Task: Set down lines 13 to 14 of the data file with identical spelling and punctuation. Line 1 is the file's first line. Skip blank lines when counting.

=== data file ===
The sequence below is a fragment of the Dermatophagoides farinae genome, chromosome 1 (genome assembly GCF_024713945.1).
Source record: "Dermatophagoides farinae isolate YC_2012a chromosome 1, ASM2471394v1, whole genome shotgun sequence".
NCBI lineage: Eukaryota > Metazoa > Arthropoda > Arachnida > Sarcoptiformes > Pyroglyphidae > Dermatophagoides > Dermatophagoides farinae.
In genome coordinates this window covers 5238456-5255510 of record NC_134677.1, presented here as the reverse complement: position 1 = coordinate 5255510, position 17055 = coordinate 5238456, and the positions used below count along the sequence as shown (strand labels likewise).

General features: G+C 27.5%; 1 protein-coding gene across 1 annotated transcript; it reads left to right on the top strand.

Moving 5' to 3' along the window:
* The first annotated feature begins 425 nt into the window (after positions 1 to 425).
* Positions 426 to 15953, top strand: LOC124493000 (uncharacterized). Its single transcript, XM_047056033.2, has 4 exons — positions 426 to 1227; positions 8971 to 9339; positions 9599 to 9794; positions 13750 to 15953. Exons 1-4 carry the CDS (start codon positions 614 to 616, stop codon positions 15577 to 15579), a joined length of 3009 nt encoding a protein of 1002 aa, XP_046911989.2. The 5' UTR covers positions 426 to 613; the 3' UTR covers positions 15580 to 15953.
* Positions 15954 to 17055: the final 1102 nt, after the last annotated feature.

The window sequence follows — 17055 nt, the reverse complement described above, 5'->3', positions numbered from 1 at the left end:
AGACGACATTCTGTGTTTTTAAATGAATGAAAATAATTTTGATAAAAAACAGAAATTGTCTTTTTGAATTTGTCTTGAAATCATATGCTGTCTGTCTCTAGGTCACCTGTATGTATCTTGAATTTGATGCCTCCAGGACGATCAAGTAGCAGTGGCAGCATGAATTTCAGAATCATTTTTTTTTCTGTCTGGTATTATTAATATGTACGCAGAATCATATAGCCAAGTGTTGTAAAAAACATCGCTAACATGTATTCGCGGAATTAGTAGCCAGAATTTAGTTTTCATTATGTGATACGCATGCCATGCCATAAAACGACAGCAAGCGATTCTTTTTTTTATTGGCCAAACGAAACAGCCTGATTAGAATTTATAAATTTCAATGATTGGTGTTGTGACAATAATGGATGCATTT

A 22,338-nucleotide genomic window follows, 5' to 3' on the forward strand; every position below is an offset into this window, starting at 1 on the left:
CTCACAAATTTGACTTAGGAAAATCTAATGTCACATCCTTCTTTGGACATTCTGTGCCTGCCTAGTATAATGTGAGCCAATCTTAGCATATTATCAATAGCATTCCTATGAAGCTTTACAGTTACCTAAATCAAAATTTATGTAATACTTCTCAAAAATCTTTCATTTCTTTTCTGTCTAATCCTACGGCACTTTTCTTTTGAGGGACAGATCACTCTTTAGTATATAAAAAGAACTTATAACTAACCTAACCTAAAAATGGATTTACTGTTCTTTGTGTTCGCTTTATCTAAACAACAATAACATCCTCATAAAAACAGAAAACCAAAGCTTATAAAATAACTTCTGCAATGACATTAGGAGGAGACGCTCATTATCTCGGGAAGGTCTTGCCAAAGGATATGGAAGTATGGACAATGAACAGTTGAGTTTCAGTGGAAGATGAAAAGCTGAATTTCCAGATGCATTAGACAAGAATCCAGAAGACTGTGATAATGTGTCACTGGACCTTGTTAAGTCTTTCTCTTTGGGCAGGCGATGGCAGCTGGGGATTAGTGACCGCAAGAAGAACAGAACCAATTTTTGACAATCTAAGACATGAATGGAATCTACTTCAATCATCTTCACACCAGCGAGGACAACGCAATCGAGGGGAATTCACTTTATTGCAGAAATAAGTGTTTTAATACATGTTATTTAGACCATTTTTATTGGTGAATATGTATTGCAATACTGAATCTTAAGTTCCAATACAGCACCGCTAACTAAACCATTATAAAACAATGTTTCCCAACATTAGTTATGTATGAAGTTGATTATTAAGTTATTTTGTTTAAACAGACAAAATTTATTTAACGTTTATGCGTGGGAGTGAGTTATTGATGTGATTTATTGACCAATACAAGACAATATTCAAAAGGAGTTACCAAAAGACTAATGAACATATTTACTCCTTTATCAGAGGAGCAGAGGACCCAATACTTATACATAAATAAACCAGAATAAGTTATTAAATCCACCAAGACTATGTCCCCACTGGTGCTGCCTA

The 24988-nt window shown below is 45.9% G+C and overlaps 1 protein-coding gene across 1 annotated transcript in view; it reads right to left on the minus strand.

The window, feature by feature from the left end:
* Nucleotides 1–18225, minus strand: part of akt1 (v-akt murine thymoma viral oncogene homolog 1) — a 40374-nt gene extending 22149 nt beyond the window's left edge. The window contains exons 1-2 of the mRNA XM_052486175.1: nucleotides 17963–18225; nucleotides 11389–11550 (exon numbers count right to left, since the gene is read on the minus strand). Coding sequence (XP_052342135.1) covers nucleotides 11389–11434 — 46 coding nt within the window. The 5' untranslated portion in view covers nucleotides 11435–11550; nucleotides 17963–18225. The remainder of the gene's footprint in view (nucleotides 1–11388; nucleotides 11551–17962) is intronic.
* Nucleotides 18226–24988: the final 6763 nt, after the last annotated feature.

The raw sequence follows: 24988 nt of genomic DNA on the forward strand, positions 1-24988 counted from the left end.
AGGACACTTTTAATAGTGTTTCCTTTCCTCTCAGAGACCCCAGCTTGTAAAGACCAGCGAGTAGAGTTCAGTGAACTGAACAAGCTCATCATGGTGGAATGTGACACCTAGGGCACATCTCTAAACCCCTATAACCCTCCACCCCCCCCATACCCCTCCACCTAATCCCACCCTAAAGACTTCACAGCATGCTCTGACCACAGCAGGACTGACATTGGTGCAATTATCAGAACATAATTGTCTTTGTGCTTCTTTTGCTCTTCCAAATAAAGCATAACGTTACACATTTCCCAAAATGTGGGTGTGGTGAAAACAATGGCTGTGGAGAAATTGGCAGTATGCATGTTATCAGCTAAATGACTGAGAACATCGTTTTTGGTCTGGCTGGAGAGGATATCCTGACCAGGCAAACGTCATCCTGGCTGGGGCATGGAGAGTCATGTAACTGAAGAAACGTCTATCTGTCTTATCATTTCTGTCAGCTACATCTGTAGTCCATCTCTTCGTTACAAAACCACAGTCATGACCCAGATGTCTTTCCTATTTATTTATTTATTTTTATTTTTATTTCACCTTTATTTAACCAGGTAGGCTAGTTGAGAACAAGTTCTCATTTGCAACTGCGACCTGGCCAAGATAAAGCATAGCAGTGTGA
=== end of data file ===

CTCACAAATTTGACTTAGGAAAATCTAATGTCACATCCTTCTTTGGACATTCTGTGCCTGCCTAGTATAATGTGAGCCAATCTTAGCATATTATCAATAGCATTCCTATGAAGCTTTACAGTTACCTAAATCAAAATTTATGTAATACTTCTCAAAAATCTTTCATTTCTTTTCTGTCTAATCCTACGGCACTTTTCTTTTGAGGGACAGATCACTCTTTAGTATATAAAAAGAACTTATAACTAACCTAACCTAAAAATGGATTTACTGTTCTTTGTGTTCGCTTTATCTAAACAACAATAACATCCTCATAAAAACAGAAAACCAAAGCTTATAAAATAACTTCTGCAATGACATTAGGAGGAGACGCTCATTATCTCGGGAAGGTCTTGCCAAAGGATATGGAAGTATGGACAATGAACAGTTGAGTTTCAGTGGAAGATGAAAAGCTGAATTTCCAGATGCATTAGACAAGAATCCAGAAGACTGTGATAATGTGTCACTGGACCTTGTTAAGTCTTTCTCTTTGGGCAGGCGATGGCAGCTGGGGATTAGTGACCGCAAGAAGAACAGAACCAATTTTTGACAATCTAAGACATGAATGGAATCTACTTCAATCATCTTCACACCAGCGAGGACAACGCAATCGAGGGGAATTCACTTTATTGCAGAAATAAGTGTTTTAATACATGTTATTTAGACCATTTTTATTGGTGAATATGTATTGCAATACTGAATCTTAAGTTCCAATACAGCACCGCTAACTAAACCATTATAAAACAATGTTTCCCAACATTAGTTATGTATGAAGTTGATTATTAAGTTATTTTGTTTAAACAGACAAAATTTATTTAACGTTTATGCGTGGGAGTGAGTTATTGATGTGATTTATTGACCAATACAAGACAATATTCAAAAGGAGTTACCAAAAGACTAATGAACATATTTACTCCTTTATCAGAGGAGCAGAGGACCCAATACTTATACATAAATAAACCAGAATAAGTTATTAAATCCACCAAGACTATGTCCCCACTGGTGCTGCCTA

The 24988-nt window shown below is 45.9% G+C and overlaps 1 protein-coding gene across 1 annotated transcript in view; it reads right to left on the minus strand.